Media with Ajuawak Kapashesit
As part of Connected North’s Future Pathways program, TakingITGlobal is interviewing Indigenous role models about their work, their art, their challenges, and their inspirations. We call them Future Pathways Fireside Chats.
Ajuawak Kapashesit has done a lot of different jobs throughout his life, but right now, his focus is working as a writer, actor, and director.
Kapashesit was born in Moose Factory, Ontario, a community that takes multiple avenues of transportation to get to. He also spent a lot of time in White Earth Ojibwe reservation in Minnesota because he has dual citizenship between the United States and Canada.
He was motivated to become an actor when he was working for a non-profit and it wasn’t fulfilling him in the way he wanted. He decided to move to White Earth to be closer to family and to “reset.”
From there, he was trying to figure out what he wanted to do next and knew he wanted to do something that resonated with him. So he started looking around for options and started picking up odd jobs here and there to explore.
“I was watching I think a movie one night and this kind of clicked in my head that everybody on that movie they were all just people working. It was a job,” said Kapashesit.
“They get to ride on horses or drive cars or do whatever it is they want to do. Because some days this actor is a doctor, the next day he’s a gangster. He gets to be all these different things.”
From there, he started looking into what his options were and living in Minnesota at the time, the film industry wasn’t as big as the major cities. But the community theatre was big and he decided to take that route.
He started doing small productions such as student films or short films, and realized he wanted to see more characters that reflected the “world he came from” and people who looked like him. So he started writing around the same time.
“A lot of people weren’t writing for me, a lot of them didn’t come from my experience so they didn’t really have that view,” said Kapashesit.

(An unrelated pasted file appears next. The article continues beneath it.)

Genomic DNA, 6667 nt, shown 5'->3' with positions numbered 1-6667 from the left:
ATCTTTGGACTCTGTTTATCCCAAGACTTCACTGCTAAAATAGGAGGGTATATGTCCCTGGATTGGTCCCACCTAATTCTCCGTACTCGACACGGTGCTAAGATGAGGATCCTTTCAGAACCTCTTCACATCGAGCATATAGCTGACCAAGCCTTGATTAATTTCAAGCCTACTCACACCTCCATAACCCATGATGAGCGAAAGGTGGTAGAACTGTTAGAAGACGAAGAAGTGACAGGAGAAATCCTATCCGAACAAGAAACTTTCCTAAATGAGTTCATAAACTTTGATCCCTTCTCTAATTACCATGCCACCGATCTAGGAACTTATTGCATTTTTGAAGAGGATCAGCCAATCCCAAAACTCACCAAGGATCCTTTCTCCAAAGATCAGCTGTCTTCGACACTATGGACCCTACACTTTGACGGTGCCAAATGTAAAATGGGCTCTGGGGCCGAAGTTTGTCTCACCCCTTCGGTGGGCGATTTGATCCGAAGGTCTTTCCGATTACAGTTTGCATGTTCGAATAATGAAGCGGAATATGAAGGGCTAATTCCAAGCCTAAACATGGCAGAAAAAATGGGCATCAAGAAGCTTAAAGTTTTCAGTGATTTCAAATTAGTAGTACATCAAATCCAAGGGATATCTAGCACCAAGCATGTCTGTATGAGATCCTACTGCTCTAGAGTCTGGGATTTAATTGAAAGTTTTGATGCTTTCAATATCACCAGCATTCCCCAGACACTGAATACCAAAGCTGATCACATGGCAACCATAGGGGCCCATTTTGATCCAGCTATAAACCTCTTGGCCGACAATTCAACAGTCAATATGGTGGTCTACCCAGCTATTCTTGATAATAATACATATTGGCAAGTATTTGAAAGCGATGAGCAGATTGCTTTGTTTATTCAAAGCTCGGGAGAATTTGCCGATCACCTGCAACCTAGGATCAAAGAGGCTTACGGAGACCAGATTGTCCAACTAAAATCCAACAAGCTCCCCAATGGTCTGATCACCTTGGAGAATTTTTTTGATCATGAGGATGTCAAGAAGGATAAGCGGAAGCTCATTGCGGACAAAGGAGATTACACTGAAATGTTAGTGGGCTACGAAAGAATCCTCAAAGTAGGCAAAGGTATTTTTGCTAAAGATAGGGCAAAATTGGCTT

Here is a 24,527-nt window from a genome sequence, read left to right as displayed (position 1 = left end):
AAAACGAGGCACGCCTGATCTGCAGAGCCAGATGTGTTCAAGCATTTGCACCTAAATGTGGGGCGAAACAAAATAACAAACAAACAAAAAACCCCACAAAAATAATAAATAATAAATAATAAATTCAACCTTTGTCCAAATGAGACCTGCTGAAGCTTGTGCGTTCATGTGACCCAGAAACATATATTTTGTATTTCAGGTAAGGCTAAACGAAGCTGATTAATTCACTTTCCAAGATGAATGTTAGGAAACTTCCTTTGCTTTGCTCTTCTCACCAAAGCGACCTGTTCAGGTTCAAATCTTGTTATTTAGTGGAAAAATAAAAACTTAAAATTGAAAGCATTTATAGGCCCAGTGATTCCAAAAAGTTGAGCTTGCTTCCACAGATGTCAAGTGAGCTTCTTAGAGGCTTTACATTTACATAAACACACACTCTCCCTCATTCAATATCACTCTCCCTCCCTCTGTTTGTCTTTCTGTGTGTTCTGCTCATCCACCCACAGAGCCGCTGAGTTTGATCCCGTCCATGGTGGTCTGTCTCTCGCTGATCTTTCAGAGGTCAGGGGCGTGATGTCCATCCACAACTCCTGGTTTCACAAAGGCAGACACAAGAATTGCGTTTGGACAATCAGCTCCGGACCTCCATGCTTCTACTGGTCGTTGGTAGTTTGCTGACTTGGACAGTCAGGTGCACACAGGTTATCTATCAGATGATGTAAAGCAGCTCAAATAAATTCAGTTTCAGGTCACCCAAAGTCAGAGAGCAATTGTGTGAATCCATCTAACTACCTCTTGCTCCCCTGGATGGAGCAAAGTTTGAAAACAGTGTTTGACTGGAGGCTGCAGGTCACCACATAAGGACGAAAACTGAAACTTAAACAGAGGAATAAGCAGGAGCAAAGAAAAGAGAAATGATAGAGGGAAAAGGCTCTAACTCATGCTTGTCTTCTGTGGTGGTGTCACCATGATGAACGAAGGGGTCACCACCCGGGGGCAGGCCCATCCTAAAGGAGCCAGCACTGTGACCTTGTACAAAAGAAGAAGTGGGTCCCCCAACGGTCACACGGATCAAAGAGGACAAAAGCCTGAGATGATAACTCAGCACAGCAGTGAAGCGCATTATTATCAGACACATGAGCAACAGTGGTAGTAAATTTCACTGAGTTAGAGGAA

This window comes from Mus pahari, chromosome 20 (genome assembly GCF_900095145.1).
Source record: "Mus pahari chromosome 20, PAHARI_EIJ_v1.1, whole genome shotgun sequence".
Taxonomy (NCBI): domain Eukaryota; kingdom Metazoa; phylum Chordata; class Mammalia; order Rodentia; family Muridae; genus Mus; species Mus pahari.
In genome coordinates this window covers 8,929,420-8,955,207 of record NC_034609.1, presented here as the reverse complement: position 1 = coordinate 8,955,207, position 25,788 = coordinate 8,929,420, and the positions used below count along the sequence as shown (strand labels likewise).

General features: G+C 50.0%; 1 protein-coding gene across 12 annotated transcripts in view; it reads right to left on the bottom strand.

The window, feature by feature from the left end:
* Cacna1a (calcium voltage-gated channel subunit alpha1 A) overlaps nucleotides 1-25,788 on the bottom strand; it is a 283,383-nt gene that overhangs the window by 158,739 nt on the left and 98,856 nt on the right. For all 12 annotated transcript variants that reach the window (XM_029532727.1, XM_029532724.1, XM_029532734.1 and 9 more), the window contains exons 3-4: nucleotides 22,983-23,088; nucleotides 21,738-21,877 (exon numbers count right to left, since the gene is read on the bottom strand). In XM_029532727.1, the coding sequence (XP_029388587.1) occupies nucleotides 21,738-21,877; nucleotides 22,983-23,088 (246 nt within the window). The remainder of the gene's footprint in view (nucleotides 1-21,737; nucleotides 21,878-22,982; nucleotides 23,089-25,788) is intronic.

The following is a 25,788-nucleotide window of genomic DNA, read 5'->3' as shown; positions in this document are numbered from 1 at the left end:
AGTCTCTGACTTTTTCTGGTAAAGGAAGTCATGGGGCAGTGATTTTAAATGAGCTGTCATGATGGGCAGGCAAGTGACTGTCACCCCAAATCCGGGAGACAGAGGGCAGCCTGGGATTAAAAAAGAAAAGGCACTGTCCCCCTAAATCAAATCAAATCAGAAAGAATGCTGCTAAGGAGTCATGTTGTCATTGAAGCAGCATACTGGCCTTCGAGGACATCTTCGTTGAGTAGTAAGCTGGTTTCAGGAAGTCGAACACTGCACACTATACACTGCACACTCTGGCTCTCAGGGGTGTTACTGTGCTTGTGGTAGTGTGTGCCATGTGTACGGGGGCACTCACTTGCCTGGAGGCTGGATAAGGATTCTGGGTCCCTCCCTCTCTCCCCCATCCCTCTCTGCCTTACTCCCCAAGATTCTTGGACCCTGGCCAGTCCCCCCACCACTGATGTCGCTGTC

From his writings, Kapashesit ended up writing a play, which was put up, and he performed in.
Since then, he’s gone on to appear in movies like Indian Horse and Incredible 25th year of Mitzi Bearclaw, along with TV shows like Outlander and Bad Blood. He most recently worked on a TV show called Power Voice as a story editor.
Kapashesit’s education for acting is different than what many might think. For him, he learned a lot about performance from the storytellers in his community, and for acting in front of a camera it was just “doing it.”
“I just was thrown in front of the camera. I had no idea what I was doing…one of the things that I’ve found and I’ve experienced is that you’re going to learn so much more by doing it than by sitting in a classroom talking about it,” said Kapashesit.
But just going out and doing it doesn’t mean there’s no point in studying. Kapashesit thinks there’s still a lot to be gained by being in a classroom and “workshopping the work.”
He didn’t take his first acting class until he was already acting, but took a course in Minnesota at Macalester College to develop new tools for his work.
Most recently, Kapashesit was at the CBC Actor’s Conservatory with the Canadian Film Centre in Toronto, where he got a lot of training and got to explore a lot of different approaches in acting with trainers.
But still, he says a lot of the work is just going for it and doing it.
“It’s okay if you don’t do it great in the first time or you don’t do it great 100th time. It’s about exploring and experimentation. You have to give yourself the opportunity to fail. You have to be okay with failing, because that’s a great way to learn about what works and what doesn’t work,” said Kapashesit.
The Connected North Future Pathways program is brought to you by TakingITGlobal with support from the RBC Foundation. Special thanks to
Jasmine Kabatay for authoring this blog post.